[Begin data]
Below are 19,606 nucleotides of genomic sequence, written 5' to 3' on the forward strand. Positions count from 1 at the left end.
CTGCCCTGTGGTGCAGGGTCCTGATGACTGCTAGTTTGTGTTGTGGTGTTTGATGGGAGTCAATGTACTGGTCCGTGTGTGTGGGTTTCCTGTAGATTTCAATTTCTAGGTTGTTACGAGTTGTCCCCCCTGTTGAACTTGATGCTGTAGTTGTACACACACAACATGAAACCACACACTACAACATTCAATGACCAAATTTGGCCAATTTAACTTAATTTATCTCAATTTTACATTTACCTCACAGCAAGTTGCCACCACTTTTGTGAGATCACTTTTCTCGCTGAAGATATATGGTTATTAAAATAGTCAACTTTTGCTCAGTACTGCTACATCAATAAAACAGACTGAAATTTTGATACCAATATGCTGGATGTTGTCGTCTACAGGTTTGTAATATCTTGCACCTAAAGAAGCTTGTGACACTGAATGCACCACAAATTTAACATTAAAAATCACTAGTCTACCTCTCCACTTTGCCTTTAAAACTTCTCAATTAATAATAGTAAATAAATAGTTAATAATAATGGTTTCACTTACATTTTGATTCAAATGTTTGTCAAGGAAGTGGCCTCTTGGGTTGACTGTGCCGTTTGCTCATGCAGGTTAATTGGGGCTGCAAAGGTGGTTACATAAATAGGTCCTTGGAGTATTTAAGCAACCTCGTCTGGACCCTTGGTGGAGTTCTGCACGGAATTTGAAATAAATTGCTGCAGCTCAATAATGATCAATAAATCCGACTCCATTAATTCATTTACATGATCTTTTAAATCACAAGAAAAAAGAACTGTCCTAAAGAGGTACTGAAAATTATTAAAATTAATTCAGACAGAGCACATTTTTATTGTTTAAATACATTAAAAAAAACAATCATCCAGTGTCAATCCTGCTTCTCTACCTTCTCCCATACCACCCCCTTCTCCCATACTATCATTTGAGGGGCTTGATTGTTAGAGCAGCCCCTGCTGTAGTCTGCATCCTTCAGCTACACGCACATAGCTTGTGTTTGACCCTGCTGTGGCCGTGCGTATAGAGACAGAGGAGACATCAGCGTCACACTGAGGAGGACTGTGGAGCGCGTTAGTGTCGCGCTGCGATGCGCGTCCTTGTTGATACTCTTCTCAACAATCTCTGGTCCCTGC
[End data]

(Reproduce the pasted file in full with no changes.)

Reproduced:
Below are 19,606 nucleotides of genomic sequence, written 5' to 3' on the forward strand. Positions count from 1 at the left end.
CTGCCCTGTGGTGCAGGGTCCTGATGACTGCTAGTTTGTGTTGTGGTGTTTGATGGGAGTCAATGTACTGGTCCGTGTGTGTGGGTTTCCTGTAGATTTCAATTTCTAGGTTGTTACGAGTTGTCCCCCCTGTTGAACTTGATGCTGTAGTTGTACACACACAACATGAAACCACACACTACAACATTCAATGACCAAATTTGGCCAATTTAACTTAATTTATCTCAATTTTACATTTACCTCACAGCAAGTTGCCACCACTTTTGTGAGATCACTTTTCTCGCTGAAGATATATGGTTATTAAAATAGTCAACTTTTGCTCAGTACTGCTACATCAATAAAACAGACTGAAATTTTGATACCAATATGCTGGATGTTGTCGTCTACAGGTTTGTAATATCTTGCACCTAAAGAAGCTTGTGACACTGAATGCACCACAAATTTAACATTAAAAATCACTAGTCTACCTCTCCACTTTGCCTTTAAAACTTCTCAATTAATAATAGTAAATAAATAGTTAATAATAATGGTTTCACTTACATTTTGATTCAAATGTTTGTCAAGGAAGTGGCCTCTTGGGTTGACTGTGCCGTTTGCTCATGCAGGTTAATTGGGGCTGCAAAGGTGGTTACATAAATAGGTCCTTGGAGTATTTAAGCAACCTCGTCTGGACCCTTGGTGGAGTTCTGCACGGAATTTGAAATAAATTGCTGCAGCTCAATAATGATCAATAAATCCGACTCCATTAATTCATTTACATGATCTTTTAAATCACAAGAAAAAAGAACTGTCCTAAAGAGGTACTGAAAATTATTAAAATTAATTCAGACAGAGCACATTTTTATTGTTTAAATACATTAAAAAAAACAATCATCCAGTGTCAATCCTGCTTCTCTACCTTCTCCCATACCACCCCCTTCTCCCATACTATCATTTGAGGGGCTTGATTGTTAGAGCAGCCCCTGCTGTAGTCTGCATCCTTCAGCTACACGCACATAGCTTGTGTTTGACCCTGCTGTGGCCGTGCGTATAGAGACAGAGGAGACATCAGCGTCACACTGAGGAGGACTGTGGAGCGCGTTAGTGTCGCGCTGCGATGCGCGTCCTTGTTGATACTCTTCTCAACAATCTCTGGTCCCTGC